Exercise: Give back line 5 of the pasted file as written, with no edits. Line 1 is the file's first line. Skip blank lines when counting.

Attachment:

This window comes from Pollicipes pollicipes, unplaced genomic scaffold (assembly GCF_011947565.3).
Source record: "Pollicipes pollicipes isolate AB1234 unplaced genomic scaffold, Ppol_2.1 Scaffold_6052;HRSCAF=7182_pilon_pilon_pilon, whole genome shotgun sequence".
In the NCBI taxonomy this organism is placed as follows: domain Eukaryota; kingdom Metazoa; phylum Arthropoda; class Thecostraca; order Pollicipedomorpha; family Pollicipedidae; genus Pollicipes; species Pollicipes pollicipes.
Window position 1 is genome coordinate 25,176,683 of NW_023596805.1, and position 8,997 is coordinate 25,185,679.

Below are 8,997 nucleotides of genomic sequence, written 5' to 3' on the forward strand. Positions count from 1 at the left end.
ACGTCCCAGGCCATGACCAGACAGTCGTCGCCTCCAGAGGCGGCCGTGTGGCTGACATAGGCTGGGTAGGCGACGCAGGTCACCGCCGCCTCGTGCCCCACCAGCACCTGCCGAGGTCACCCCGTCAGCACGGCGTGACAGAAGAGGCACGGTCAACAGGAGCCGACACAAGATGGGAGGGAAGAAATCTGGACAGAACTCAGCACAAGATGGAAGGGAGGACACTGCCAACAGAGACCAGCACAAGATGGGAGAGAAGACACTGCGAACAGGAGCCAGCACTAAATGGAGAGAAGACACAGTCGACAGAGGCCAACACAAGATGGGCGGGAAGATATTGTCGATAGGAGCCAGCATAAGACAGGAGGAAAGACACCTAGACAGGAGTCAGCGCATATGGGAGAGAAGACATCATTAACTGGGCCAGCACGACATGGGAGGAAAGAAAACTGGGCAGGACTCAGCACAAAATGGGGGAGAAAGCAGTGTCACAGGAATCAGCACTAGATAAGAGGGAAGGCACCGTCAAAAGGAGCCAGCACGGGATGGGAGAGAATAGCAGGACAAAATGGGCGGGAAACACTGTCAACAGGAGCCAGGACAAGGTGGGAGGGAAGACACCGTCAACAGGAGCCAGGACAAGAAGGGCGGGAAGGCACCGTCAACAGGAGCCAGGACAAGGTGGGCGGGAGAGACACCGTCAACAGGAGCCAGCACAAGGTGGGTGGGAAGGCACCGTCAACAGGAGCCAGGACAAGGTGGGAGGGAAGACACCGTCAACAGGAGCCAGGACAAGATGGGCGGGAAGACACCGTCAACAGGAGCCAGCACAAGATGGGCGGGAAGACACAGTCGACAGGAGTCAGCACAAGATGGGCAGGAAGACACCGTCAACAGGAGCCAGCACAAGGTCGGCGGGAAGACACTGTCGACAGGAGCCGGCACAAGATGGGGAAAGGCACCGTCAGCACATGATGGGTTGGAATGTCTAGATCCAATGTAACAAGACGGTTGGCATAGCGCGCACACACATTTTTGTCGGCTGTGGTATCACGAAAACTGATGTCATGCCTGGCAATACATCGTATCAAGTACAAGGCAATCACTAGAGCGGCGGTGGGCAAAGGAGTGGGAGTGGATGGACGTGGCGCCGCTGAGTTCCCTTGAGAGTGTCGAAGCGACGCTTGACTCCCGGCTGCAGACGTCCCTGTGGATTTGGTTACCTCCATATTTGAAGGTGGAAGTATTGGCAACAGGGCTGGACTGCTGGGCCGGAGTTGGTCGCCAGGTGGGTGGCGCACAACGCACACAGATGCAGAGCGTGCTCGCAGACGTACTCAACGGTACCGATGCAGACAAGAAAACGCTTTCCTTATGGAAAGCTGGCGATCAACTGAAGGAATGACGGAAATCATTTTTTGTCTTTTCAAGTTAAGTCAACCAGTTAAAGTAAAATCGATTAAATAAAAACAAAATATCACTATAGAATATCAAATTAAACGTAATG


Below are 8,997 nucleotides of genomic sequence, written 5' to 3' on the forward strand. Positions count from 1 at the left end.